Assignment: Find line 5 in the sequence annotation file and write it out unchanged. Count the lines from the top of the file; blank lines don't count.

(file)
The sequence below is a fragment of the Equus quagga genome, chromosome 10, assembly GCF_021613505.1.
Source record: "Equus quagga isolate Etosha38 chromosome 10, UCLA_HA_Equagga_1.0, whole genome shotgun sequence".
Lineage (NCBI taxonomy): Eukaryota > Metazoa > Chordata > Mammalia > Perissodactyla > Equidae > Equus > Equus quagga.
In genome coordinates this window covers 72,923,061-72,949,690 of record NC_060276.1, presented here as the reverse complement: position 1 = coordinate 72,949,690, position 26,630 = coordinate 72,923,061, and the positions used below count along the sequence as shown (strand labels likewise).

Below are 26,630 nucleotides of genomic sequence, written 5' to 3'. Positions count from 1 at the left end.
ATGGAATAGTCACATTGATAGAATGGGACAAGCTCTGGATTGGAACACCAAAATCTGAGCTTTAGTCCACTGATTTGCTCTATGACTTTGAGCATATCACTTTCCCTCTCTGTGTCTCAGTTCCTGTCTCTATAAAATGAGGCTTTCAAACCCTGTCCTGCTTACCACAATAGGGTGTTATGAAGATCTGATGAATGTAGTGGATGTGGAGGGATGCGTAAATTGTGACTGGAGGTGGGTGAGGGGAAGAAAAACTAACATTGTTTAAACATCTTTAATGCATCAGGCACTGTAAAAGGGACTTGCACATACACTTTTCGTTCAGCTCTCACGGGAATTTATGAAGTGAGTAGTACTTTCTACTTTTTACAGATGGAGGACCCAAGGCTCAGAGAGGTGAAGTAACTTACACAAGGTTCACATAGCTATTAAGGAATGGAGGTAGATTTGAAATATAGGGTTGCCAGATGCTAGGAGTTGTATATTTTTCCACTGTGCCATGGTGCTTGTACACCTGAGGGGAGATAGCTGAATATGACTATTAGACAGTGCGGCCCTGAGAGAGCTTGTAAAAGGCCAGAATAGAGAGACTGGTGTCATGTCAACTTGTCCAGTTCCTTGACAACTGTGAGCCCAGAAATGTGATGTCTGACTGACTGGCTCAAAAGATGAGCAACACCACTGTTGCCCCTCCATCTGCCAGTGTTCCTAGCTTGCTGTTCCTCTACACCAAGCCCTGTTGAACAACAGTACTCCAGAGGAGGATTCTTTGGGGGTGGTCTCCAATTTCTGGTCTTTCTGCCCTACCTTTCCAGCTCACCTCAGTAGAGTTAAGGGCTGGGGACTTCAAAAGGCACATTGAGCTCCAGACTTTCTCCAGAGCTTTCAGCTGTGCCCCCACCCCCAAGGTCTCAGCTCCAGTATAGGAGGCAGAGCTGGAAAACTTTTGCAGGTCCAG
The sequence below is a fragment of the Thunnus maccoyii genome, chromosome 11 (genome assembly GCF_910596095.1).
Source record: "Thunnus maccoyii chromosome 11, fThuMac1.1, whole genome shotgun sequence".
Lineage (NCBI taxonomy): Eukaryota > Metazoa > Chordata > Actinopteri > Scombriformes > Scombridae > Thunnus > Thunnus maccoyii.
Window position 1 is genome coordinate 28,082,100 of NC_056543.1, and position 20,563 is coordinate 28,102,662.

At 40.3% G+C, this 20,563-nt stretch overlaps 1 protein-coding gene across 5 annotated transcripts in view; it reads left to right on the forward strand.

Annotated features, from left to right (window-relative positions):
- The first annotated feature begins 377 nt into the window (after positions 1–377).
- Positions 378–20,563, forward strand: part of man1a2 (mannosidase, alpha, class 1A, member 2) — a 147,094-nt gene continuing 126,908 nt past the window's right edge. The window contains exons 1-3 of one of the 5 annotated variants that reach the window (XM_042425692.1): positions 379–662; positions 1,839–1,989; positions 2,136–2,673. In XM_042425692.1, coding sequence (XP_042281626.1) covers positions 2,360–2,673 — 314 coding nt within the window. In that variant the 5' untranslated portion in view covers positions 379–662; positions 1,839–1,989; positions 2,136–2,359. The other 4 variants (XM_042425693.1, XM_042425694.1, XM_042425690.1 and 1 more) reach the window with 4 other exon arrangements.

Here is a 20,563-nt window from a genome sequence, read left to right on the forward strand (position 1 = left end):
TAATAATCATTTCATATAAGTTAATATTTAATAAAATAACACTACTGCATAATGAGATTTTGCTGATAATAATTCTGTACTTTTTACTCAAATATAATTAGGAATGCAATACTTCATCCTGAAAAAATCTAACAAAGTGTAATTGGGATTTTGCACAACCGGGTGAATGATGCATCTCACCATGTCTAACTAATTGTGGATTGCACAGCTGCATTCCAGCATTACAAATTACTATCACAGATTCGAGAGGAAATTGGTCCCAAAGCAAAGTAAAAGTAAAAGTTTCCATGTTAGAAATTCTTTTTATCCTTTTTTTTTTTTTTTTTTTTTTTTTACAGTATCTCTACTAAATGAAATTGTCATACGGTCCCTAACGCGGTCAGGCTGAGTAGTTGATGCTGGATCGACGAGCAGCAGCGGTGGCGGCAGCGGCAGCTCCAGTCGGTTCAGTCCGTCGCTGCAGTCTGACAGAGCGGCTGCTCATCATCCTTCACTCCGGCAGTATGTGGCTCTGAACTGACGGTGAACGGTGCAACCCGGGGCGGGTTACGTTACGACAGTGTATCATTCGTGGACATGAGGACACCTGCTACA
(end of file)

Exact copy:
Below are 26,630 nucleotides of genomic sequence, written 5' to 3'. Positions count from 1 at the left end.